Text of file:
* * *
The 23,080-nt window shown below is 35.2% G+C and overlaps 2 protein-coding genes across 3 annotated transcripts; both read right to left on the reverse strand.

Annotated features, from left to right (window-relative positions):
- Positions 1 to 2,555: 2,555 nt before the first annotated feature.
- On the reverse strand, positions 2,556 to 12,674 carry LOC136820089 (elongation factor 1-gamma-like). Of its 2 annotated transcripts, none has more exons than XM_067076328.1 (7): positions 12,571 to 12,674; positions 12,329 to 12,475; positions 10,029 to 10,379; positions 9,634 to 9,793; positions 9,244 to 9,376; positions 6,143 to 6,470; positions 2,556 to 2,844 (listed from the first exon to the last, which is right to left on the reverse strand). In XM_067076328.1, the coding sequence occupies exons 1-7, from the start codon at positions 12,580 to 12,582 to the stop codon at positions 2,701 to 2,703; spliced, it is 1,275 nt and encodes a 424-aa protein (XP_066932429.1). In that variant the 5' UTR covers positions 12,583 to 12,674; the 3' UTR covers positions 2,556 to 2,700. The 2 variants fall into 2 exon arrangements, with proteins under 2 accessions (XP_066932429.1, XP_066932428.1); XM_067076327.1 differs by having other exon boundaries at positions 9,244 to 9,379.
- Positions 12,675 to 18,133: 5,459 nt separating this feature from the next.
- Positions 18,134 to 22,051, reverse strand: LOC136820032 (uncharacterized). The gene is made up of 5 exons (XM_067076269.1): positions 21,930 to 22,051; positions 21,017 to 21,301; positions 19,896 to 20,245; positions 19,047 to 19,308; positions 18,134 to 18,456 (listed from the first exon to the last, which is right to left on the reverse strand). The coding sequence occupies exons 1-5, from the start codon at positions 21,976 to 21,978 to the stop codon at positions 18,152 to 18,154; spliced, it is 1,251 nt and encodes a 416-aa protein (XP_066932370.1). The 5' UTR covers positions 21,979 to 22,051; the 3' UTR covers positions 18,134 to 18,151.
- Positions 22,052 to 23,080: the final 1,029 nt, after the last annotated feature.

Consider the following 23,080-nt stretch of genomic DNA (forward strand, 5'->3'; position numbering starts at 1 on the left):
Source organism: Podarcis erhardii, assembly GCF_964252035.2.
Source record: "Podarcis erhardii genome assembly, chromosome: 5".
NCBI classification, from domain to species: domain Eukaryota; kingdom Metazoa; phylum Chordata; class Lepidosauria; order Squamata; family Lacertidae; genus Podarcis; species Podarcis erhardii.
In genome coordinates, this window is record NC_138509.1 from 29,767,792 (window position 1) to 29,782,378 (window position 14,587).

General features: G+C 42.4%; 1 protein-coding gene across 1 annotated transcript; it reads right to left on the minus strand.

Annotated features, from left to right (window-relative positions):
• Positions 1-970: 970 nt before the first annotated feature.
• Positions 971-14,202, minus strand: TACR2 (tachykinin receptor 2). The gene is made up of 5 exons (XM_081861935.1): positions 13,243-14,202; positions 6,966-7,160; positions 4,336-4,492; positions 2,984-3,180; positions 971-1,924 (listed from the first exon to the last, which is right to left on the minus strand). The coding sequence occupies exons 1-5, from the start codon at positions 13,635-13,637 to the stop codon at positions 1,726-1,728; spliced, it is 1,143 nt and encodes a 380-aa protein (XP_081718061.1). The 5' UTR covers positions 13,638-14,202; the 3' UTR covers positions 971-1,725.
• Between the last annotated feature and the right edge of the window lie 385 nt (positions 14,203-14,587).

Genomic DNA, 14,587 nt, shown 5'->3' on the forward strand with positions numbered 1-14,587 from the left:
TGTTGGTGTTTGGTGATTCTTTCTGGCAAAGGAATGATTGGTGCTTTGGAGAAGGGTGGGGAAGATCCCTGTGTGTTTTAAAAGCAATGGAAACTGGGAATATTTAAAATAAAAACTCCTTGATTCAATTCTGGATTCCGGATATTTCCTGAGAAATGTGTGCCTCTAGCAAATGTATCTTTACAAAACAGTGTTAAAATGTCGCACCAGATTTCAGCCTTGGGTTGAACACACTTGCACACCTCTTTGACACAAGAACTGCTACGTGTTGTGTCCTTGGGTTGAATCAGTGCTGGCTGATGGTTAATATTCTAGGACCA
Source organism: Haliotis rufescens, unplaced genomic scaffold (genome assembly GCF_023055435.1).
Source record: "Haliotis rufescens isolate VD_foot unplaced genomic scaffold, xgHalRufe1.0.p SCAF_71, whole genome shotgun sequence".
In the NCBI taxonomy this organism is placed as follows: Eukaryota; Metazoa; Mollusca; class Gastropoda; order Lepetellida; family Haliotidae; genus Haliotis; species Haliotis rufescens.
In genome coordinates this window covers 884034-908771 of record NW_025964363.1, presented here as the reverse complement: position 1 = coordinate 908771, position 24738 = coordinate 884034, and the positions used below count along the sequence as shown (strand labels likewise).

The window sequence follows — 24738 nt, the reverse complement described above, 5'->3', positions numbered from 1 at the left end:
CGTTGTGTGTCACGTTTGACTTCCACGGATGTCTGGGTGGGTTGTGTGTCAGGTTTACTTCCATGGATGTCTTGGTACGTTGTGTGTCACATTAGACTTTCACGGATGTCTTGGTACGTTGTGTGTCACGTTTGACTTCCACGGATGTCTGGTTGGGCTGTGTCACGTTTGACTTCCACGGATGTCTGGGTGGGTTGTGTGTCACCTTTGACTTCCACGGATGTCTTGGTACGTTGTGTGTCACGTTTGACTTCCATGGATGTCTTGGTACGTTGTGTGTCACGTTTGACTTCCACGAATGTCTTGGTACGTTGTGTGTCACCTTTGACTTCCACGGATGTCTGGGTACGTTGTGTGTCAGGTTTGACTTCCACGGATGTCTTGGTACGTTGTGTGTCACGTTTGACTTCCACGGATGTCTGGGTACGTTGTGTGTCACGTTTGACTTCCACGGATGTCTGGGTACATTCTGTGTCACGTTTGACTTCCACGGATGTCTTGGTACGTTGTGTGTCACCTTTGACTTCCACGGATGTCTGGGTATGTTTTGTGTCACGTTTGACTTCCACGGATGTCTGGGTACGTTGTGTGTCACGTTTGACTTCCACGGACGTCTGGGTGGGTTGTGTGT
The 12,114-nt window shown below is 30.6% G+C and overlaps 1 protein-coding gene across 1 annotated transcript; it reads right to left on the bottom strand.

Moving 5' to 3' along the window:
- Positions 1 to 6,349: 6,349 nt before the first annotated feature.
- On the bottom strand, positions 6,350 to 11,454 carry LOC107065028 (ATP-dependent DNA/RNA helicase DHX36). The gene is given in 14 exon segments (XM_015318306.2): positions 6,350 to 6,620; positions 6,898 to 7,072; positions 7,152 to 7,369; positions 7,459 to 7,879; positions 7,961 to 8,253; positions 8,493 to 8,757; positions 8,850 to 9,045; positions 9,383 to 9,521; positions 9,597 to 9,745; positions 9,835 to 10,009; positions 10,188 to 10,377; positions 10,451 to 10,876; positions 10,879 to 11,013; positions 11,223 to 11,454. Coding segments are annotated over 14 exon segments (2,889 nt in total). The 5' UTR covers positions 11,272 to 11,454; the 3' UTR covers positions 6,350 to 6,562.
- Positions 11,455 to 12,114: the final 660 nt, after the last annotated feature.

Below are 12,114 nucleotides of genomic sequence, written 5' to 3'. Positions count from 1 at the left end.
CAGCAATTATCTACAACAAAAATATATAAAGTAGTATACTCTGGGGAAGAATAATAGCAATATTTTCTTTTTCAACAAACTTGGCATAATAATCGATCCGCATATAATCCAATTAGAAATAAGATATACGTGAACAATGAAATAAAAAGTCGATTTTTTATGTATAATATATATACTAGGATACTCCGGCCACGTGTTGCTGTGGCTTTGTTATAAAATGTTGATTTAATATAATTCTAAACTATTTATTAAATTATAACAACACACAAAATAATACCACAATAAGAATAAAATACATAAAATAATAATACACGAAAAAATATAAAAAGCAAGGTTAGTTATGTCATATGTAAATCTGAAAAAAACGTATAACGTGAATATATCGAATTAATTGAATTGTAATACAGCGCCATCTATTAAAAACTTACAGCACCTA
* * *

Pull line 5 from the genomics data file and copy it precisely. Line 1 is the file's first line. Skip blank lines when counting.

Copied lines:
- Positions 12,675 to 18,133: 5,459 nt separating this feature from the next.